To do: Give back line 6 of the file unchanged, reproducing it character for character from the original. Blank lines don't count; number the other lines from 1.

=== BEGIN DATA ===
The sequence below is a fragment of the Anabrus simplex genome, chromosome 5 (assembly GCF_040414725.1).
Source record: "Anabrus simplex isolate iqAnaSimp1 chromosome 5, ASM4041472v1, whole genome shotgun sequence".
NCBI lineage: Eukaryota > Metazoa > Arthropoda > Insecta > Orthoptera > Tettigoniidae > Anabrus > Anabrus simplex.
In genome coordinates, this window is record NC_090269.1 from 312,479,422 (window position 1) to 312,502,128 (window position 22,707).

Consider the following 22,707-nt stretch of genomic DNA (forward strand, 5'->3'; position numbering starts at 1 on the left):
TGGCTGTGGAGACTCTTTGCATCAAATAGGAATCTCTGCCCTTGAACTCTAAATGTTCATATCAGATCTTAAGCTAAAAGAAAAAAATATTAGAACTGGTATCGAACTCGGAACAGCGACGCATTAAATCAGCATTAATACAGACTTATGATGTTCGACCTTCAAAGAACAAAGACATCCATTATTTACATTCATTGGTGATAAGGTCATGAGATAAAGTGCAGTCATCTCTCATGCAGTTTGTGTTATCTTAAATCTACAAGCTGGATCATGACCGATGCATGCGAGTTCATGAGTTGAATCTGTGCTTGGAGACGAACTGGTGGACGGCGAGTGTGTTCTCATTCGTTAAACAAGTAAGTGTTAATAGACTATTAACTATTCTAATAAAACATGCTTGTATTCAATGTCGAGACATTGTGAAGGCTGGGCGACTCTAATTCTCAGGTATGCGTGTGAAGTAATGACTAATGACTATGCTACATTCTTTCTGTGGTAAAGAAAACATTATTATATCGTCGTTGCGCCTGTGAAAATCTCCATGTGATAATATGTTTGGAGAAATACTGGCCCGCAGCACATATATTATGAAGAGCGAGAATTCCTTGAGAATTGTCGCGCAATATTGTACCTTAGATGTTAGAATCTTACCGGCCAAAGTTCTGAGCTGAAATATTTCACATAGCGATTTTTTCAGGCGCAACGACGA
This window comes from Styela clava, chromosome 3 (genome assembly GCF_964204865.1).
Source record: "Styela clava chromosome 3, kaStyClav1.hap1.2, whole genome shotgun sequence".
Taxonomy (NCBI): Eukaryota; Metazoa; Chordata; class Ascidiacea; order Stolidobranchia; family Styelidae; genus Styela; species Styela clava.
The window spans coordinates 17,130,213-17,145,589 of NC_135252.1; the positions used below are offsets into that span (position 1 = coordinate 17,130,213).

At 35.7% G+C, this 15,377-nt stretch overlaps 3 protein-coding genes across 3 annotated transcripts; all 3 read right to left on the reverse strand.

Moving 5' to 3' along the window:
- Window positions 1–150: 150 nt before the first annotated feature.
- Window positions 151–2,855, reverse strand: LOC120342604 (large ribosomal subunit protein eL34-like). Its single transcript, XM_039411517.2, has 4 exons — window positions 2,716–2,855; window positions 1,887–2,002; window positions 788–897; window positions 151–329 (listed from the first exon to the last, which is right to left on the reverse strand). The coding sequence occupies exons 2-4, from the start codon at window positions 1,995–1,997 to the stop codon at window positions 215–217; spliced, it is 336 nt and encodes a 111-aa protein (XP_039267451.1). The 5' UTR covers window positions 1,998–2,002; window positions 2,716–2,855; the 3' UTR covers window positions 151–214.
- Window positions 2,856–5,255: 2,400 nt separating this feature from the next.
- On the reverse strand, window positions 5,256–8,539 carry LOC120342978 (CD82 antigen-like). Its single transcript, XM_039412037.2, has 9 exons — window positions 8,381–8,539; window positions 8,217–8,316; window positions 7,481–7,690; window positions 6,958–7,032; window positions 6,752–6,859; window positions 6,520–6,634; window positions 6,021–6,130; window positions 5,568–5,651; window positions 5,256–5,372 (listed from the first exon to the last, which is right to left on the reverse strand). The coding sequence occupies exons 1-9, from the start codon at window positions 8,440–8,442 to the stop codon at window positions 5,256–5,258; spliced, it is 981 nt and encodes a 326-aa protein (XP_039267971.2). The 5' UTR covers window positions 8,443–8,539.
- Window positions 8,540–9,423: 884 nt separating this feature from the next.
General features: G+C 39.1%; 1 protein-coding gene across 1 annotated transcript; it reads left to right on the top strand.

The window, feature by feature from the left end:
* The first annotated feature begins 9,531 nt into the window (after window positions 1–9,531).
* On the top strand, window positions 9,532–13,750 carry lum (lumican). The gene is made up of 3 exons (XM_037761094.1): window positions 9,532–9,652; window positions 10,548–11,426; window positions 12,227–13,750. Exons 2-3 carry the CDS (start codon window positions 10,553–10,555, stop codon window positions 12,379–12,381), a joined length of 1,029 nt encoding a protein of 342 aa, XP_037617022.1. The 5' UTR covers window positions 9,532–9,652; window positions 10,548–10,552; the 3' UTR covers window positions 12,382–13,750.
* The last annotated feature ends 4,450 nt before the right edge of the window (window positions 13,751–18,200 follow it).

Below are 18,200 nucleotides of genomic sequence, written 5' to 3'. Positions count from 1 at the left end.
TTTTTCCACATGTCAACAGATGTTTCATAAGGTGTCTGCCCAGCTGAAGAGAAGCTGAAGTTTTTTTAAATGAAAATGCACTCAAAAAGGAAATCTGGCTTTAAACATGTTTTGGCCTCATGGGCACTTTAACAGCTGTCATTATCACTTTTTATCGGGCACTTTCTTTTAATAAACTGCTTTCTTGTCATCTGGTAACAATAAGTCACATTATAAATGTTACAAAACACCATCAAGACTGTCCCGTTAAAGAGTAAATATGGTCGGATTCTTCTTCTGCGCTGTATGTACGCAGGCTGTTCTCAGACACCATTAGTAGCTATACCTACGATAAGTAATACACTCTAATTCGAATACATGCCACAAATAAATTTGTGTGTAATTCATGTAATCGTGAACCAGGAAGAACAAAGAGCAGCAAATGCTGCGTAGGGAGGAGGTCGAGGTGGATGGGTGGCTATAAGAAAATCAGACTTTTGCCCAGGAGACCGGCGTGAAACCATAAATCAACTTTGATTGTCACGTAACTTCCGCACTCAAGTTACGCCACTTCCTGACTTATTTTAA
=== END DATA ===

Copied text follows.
TGGCTGTGGAGACTCTTTGCATCAAATAGGAATCTCTGCCCTTGAACTCTAAATGTTCATATCAGATCTTAAGCTAAAAGAAAAAAATATTAGAACTGGTATCGAACTCGGAACAGCGACGCATTAAATCAGCATTAATACAGACTTATGATGTTCGACCTTCAAAGAACAAAGACATCCATTATTTACATTCATTGGTGATAAGGTCATGAGATAAAGTGCAGTCATCTCTCATGCAGTTTGTGTTATCTTAAATCTACAAGCTGGATCATGACCGATGCATGCGAGTTCATGAGTTGAATCTGTGCTTGGAGACGAACTGGTGGACGGCGAGTGTGTTCTCATTCGTTAAACAAGTAAGTGTTAATAGACTATTAACTATTCTAATAAAACATGCTTGTATTCAATGTCGAGACATTGTGAAGGCTGGGCGACTCTAATTCTCAGGTATGCGTGTGAAGTAATGACTAATGACTATGCTACATTCTTTCTGTGGTAAAGAAAACATTATTATATCGTCGTTGCGCCTGTGAAAATCTCCATGTGATAATATGTTTGGAGAAATACTGGCCCGCAGCACATATATTATGAAGAGCGAGAATTCCTTGAGAATTGTCGCGCAATATTGTACCTTAGATGTTAGAATCTTACCGGCCAAAGTTCTGAGCTGAAATATTTCACATAGCGATTTTTTCAGGCGCAACGACGA